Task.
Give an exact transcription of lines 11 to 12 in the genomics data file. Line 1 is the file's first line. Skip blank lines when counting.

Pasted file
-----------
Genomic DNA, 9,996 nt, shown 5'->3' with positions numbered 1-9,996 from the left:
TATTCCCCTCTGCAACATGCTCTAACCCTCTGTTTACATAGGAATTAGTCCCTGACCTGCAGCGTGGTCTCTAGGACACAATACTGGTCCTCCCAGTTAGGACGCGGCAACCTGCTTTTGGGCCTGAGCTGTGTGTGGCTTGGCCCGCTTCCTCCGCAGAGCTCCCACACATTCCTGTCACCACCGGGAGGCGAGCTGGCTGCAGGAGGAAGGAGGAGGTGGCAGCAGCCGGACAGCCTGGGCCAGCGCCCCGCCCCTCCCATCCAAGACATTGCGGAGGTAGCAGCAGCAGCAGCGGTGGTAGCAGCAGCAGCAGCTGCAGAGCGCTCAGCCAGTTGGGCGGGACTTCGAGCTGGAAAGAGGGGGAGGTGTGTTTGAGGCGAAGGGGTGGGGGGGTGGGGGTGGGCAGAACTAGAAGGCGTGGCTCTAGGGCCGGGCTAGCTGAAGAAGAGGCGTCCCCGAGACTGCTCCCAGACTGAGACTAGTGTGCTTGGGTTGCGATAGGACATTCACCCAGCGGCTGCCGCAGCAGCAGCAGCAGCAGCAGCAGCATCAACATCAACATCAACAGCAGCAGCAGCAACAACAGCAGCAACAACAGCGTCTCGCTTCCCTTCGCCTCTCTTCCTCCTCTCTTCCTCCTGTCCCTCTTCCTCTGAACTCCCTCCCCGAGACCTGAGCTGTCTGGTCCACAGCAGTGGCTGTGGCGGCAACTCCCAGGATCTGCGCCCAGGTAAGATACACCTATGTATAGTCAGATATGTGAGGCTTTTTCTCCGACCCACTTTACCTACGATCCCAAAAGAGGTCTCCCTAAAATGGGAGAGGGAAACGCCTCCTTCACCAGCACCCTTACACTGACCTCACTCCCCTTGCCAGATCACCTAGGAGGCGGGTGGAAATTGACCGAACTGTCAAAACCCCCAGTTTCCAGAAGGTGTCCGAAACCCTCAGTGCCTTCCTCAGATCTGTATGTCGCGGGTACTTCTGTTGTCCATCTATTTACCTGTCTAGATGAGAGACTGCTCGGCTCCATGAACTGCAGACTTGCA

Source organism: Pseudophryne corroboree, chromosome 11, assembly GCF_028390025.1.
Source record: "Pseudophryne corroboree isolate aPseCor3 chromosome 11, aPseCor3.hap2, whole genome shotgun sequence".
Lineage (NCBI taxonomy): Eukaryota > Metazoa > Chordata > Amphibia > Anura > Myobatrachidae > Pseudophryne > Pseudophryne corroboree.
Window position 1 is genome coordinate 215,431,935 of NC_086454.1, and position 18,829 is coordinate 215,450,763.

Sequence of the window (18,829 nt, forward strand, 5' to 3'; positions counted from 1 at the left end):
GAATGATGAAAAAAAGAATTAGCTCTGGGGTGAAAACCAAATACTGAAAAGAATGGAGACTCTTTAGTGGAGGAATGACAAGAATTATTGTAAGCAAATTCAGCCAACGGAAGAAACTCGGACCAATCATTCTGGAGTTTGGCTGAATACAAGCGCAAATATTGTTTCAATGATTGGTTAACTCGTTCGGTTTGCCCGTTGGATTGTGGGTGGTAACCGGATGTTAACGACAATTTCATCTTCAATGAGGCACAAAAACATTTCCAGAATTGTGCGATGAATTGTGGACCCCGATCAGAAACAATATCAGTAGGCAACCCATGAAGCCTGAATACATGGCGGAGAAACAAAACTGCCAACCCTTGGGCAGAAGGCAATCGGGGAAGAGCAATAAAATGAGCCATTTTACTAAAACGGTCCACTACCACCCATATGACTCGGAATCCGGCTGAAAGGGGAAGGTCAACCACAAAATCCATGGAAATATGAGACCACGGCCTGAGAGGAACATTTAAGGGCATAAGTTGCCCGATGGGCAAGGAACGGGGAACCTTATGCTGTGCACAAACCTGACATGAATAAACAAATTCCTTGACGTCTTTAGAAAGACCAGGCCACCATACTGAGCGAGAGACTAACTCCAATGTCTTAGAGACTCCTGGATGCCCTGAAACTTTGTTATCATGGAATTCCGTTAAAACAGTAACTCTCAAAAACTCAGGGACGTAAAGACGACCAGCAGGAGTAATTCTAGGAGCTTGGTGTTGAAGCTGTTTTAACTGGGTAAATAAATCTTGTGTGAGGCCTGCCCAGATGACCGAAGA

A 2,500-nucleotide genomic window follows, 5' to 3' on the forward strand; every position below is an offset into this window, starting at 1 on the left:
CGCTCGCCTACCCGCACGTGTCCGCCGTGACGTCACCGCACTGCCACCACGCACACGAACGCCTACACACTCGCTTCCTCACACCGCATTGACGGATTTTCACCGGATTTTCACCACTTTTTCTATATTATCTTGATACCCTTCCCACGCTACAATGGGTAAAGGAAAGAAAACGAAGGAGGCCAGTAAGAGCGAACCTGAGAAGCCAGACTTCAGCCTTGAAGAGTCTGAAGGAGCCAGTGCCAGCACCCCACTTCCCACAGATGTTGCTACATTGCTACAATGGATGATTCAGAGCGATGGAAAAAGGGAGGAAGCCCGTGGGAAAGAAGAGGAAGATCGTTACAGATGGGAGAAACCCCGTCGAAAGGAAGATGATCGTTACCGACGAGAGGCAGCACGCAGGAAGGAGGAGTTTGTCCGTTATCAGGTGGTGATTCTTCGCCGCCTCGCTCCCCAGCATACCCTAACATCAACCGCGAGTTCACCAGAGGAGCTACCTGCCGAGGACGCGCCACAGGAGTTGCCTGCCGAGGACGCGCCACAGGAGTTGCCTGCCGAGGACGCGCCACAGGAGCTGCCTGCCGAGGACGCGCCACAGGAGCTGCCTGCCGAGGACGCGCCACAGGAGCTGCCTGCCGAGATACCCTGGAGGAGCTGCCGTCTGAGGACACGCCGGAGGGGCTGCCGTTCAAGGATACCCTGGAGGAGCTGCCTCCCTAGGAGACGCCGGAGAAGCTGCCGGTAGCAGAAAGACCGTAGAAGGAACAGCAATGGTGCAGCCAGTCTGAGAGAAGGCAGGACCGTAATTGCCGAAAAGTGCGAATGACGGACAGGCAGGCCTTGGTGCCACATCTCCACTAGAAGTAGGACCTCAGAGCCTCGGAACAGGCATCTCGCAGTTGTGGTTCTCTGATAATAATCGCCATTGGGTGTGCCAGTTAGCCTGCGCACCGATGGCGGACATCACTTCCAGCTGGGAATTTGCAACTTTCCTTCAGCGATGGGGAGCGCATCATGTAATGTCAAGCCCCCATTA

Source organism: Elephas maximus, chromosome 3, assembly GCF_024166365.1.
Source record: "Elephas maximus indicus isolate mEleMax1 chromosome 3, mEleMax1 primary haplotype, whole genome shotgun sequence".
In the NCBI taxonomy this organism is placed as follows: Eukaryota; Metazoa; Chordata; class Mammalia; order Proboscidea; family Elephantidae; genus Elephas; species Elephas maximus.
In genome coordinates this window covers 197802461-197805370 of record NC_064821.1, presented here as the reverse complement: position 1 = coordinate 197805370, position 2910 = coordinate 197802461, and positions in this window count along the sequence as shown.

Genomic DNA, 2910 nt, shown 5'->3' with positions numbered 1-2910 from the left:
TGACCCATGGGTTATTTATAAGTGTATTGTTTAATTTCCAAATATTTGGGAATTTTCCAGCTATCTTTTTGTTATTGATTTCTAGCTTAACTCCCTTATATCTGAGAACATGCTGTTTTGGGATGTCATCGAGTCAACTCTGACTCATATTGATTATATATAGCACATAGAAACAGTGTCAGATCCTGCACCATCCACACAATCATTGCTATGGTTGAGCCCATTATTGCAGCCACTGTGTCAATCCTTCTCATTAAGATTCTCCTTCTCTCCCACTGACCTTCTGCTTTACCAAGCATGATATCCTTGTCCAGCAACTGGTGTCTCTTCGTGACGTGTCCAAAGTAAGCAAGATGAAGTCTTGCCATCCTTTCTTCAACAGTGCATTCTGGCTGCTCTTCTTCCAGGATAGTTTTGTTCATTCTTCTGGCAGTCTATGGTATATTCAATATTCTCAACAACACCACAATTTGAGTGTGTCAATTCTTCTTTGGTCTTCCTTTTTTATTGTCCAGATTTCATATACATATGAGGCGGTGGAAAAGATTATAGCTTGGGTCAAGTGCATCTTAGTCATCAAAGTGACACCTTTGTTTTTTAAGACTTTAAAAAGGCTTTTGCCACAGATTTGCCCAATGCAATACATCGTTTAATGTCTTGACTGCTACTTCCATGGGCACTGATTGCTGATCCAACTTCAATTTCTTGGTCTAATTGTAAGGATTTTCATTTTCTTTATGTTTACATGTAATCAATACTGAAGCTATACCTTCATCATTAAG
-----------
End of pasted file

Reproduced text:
Source organism: Elephas maximus, chromosome 3, assembly GCF_024166365.1.
Source record: "Elephas maximus indicus isolate mEleMax1 chromosome 3, mEleMax1 primary haplotype, whole genome shotgun sequence".